-Is it Paleo/Primal?
     Technically no. Cavemen didn't climb up the mountains of Bolivia to pick some beans, roast them, grind them, put them in hot water, and then filter it all. However, at the end of the day, you can treat coffee/tea like high percentage chocolate or wine. They are not paleo, but the benefits outweigh the technical guideline of "being available 10,000 years ago."

-What about Sugar?
     It should be understood that your coffee/tea has no sugar or artificial sweeteners. I will do a post soley on sugar, but for now, just know that the body has a natural blood sugar level of 1 teaspoon, or 5 grams. If you have one Starbucks Caramel Frappaccino (grande, w/whipped cream) you are consuming 16 teaspoons of sugar. (that's 48 grams!) Some folks may recommend agave nectar (this still contains sugar even though it is a "natural" sweetener) or stevia (may still produce insulin response). Either way, try to wean yourself off the urge for a "sweet" taste.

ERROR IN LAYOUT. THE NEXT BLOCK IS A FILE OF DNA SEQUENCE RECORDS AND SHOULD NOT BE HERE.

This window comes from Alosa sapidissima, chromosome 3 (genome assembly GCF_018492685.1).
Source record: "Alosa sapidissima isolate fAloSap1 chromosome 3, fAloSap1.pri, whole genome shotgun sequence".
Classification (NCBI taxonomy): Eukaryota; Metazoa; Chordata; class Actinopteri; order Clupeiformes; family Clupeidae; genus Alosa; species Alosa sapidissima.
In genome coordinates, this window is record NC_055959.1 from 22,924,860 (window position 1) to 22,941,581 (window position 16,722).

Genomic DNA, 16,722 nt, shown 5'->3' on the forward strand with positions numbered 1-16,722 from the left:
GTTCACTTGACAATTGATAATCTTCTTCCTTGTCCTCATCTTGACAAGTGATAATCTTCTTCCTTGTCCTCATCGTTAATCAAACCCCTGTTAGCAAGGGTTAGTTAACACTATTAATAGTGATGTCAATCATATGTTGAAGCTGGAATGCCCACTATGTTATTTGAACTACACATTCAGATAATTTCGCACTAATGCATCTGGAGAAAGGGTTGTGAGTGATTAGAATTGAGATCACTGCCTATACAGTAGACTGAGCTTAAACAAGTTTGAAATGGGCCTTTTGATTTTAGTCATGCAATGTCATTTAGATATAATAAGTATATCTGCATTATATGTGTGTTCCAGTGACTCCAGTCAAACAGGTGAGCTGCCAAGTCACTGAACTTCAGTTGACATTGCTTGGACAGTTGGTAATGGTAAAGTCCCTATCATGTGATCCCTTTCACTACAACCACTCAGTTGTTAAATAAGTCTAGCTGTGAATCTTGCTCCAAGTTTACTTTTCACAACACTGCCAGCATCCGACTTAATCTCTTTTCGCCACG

-What about Milk/Cream?
     If you must have milk or cream, you do have some decent options. Depending on how strict you want to be, you can go with heavy cream, (raw) milk, or coconut milk. At the end of the day, plain black coffee or straight up tea is the best way to go. 

-Do you "need" caffeine or do you WANT caffeine?
     Figure out for yourself why you drink coffee/tea. If it is to wake yourself up, are you getting enough sleep? If you need it to boost your mood, why are you down in the first place? (e.g. are you getting enough sun and/or Vitamin D?) If it is to get you moving, why are you lacking physical activity in your life? If it is to come out of an afternoon slump, are you having a carb-rich lunch causing a big sugar rush and then crash? These are probably reasons to NOT have caffeine and address the real issues at hand. 

-Isn't coffee made from beans and aren't beans considered bad? 
    If you are referring to the lectin containing legumes such as black beans, red beans, peanuts, etc. then no, coffee beans do not fall in this category. You are good to go. 

-What if I'm pregnant?